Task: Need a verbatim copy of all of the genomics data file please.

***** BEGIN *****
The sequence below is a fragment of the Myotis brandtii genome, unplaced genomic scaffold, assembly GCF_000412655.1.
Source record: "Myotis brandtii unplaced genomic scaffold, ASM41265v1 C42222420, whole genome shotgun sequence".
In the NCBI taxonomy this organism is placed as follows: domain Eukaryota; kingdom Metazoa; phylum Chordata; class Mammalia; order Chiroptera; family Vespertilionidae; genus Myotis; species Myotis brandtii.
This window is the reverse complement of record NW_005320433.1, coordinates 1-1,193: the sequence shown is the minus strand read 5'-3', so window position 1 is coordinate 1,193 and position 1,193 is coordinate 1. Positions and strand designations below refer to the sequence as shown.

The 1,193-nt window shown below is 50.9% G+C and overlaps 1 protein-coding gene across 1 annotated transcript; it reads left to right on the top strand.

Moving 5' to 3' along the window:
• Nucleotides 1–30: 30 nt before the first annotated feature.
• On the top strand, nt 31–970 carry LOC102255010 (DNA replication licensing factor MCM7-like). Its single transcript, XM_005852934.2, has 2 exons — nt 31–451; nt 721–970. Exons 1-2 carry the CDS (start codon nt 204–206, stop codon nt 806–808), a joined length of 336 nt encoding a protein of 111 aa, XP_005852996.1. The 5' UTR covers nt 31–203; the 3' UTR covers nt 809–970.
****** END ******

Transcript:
The sequence below is a fragment of the Myotis brandtii genome, unplaced genomic scaffold, assembly GCF_000412655.1.
Source record: "Myotis brandtii unplaced genomic scaffold, ASM41265v1 C42222420, whole genome shotgun sequence".
In the NCBI taxonomy this organism is placed as follows: domain Eukaryota; kingdom Metazoa; phylum Chordata; class Mammalia; order Chiroptera; family Vespertilionidae; genus Myotis; species Myotis brandtii.
This window is the reverse complement of record NW_005320433.1, coordinates 1-1,193: the sequence shown is the minus strand read 5'-3', so window position 1 is coordinate 1,193 and position 1,193 is coordinate 1. Positions and strand designations below refer to the sequence as shown.

The 1,193-nt window shown below is 50.9% G+C and overlaps 1 protein-coding gene across 1 annotated transcript; it reads left to right on the top strand.

Moving 5' to 3' along the window:
• Nucleotides 1–30: 30 nt before the first annotated feature.
• On the top strand, nt 31–970 carry LOC102255010 (DNA replication licensing factor MCM7-like). Its single transcript, XM_005852934.2, has 2 exons — nt 31–451; nt 721–970. Exons 1-2 carry the CDS (start codon nt 204–206, stop codon nt 806–808), a joined length of 336 nt encoding a protein of 111 aa, XP_005852996.1. The 5' UTR covers nt 31–203; the 3' UTR covers nt 809–970.